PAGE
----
Who Invented the Sony Walkman?

Who Invented the Sony Walkman?

Walkman is the brand name of a portable audio cassette player manufactured by Sony. The introduction of the original version of the product altered the habits of consumers when it comes to music listening. Some of the products released by the company with the brand name are the Video Walkman, the Walkman MP3 player as well as the Network Walkman. From its development up to March 2007, the trademark remained popular to music lovers. To know more about the product, it is best to begin with identifying the person behind the development of the Sony Walkman.

History of the Trademark

Who invented the Sony Walkman? According to reports, the first walkman was developed and designed by Nobutoshi Kihara, an audio division engineer at Sony, in 1978. The product was created for the personal use of the company’s co-chairman Akio Morita. The executive requested Kihara to develop a portable music player that he can use to listen to classical songs during his trips. Because of the efficiency and high quality performance of the product, Sony decided to introduce the music player to the public. The first batch of Sony Walkman was released in Japan in 1979.

Additional Information and Other Important Details

The first version of the music device is known as the Walkman TPS-L2. The appearance of the device is very simple with the silver and blue theme. When the device was introduced in Great Britain, it came with various accessories such as mini headphone jacks and stereo playback. The product became popular because it allowed two individuals to listen to music at the same time. Aside from this, another special feature of the product is that it can be used to record conversations because it has a built-in microphone. However, this feature was phased out in the second version of the music player.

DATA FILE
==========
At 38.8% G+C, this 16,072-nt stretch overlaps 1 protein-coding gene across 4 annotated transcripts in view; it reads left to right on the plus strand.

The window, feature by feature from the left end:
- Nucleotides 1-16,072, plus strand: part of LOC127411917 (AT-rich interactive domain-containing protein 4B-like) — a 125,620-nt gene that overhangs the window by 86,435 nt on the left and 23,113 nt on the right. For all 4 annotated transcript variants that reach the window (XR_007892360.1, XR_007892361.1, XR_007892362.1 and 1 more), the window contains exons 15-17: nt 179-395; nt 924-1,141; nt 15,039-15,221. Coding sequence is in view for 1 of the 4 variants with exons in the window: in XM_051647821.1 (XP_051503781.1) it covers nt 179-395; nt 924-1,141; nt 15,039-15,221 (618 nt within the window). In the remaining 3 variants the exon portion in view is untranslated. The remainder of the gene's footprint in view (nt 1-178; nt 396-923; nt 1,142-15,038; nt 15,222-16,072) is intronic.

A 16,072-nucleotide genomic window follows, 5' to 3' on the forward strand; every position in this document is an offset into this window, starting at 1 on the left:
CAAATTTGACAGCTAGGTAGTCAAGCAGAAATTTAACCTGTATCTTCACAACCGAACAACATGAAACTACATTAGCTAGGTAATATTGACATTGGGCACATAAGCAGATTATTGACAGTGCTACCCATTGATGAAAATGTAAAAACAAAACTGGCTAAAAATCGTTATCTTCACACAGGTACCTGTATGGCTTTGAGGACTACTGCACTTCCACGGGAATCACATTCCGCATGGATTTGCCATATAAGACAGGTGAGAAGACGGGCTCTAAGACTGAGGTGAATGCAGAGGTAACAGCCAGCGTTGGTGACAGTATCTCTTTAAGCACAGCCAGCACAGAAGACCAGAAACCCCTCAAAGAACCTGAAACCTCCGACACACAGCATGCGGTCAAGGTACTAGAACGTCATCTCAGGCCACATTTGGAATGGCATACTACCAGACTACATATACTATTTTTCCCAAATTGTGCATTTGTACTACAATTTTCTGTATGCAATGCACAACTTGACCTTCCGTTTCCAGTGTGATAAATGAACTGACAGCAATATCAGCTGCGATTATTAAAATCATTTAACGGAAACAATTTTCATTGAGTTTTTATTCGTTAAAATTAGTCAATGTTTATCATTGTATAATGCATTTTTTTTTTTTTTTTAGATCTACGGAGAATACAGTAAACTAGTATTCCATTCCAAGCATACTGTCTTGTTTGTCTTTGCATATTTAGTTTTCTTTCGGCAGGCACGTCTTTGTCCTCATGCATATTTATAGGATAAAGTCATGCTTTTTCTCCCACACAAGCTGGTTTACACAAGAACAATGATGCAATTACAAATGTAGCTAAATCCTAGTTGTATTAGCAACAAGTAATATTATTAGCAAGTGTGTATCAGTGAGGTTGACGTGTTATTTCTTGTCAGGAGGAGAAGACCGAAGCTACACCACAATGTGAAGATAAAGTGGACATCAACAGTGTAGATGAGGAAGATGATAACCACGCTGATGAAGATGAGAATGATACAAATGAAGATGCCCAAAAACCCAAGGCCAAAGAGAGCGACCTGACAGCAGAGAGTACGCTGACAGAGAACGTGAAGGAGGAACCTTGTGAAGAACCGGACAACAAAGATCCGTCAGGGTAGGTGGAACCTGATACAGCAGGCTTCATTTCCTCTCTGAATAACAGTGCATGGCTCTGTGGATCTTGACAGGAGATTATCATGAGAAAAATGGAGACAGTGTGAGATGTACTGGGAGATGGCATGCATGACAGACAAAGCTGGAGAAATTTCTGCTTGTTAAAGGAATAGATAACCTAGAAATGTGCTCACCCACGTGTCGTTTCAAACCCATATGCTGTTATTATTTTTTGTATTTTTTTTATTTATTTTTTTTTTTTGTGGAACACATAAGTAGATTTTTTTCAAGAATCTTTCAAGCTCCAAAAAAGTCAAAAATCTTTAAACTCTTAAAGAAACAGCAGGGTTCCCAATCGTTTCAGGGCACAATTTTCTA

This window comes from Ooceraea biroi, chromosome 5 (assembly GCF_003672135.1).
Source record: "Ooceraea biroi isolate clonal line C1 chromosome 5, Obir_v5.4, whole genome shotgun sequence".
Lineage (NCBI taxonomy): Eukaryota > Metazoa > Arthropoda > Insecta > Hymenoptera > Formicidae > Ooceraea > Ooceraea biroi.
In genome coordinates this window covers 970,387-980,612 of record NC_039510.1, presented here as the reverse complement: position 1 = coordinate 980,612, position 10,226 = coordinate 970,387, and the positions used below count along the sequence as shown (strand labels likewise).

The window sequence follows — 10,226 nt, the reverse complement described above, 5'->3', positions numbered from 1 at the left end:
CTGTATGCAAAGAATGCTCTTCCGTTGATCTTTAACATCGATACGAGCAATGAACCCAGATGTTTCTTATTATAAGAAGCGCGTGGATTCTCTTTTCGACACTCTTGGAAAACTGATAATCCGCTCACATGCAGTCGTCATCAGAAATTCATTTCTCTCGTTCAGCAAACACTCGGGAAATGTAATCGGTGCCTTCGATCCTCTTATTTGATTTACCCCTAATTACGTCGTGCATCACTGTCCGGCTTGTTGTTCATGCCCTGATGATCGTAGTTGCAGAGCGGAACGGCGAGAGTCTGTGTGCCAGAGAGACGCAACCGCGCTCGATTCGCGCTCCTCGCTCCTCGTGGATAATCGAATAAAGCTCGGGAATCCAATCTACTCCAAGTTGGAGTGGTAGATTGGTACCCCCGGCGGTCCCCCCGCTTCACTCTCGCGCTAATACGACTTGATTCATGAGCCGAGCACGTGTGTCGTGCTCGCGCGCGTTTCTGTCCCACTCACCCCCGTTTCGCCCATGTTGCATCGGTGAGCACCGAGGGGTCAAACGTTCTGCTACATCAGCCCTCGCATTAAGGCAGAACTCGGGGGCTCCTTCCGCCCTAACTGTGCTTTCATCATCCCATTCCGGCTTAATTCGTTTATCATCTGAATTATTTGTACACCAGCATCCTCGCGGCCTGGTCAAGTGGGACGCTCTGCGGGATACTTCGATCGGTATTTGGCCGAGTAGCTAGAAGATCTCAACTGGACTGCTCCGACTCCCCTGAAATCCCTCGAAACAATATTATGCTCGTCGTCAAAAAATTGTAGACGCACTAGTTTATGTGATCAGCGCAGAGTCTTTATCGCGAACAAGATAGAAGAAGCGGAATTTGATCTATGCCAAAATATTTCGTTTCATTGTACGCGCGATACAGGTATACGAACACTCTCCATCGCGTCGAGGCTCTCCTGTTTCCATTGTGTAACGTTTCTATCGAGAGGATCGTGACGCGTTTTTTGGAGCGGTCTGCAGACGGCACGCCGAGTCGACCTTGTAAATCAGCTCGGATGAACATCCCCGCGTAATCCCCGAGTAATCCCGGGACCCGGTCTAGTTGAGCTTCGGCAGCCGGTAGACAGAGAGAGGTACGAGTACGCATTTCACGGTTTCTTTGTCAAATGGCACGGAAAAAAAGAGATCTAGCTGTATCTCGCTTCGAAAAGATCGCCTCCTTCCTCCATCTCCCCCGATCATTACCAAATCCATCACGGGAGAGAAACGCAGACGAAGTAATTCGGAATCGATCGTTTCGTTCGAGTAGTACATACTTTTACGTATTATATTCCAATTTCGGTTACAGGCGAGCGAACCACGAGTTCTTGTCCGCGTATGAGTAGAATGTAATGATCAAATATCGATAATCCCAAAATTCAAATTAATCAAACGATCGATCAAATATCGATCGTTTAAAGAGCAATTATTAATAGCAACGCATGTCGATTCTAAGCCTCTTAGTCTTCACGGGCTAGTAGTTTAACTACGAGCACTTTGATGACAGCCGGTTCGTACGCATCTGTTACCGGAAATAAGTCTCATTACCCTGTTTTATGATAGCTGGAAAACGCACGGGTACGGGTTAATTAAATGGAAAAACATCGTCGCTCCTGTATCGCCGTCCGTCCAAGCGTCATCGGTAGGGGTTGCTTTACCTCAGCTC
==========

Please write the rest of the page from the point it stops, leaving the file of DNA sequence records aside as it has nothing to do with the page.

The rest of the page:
The competition among electronic devices companies heightened in the 1980s, which caused Sony to introduce a new version of the product. The WM-DD9 was introduced to the commercial market in 1989. The device has a disc drive system and it used a quartz-locked mechanism. In the 1990s, the portable cassette players produced by the company were limited because of the development of digital technologies such as MiniDisc and DAT. In 2005, Sony released a special music player bearing the brand name. The product was named Network Walkman HD1. One of the advantages of the product over other portable music players available at this time is that the item uses a hard disk to operate.

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5 Responses to “Who Invented the Sony Walkman?”

  1. Davidson says:

    Impressive!

    Thanks for the post anyway , i’m having Sony Walkman (HD1 + HD2 + HD3 + HD5) beside those old cassette , MDs as well .

    Excuse me beeing too honest , its true the HD5 has the most upgrades and technologies , its always the last one i chose to carry , although still outperforms these new E,A,S..etc series.

    I’m crazy with sony products , specially walkmans , BUT …

    Nothing nowadays as special as those (made in japan) .

    For me , sony has stopped its production line in (MARCH 2007) , that date i’ll never forget!